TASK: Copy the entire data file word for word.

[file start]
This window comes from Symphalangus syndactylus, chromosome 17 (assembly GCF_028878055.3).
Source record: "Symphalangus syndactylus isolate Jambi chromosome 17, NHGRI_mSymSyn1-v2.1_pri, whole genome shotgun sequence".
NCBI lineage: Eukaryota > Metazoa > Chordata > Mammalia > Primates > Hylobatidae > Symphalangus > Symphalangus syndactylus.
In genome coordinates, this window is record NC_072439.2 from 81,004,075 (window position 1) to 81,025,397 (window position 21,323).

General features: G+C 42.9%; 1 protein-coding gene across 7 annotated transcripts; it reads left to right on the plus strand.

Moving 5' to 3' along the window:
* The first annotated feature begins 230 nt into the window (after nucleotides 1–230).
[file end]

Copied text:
This window comes from Symphalangus syndactylus, chromosome 17 (assembly GCF_028878055.3).
Source record: "Symphalangus syndactylus isolate Jambi chromosome 17, NHGRI_mSymSyn1-v2.1_pri, whole genome shotgun sequence".
NCBI lineage: Eukaryota > Metazoa > Chordata > Mammalia > Primates > Hylobatidae > Symphalangus > Symphalangus syndactylus.
In genome coordinates, this window is record NC_072439.2 from 81,004,075 (window position 1) to 81,025,397 (window position 21,323).

General features: G+C 42.9%; 1 protein-coding gene across 7 annotated transcripts; it reads left to right on the plus strand.

Moving 5' to 3' along the window:
* The first annotated feature begins 230 nt into the window (after nucleotides 1–230).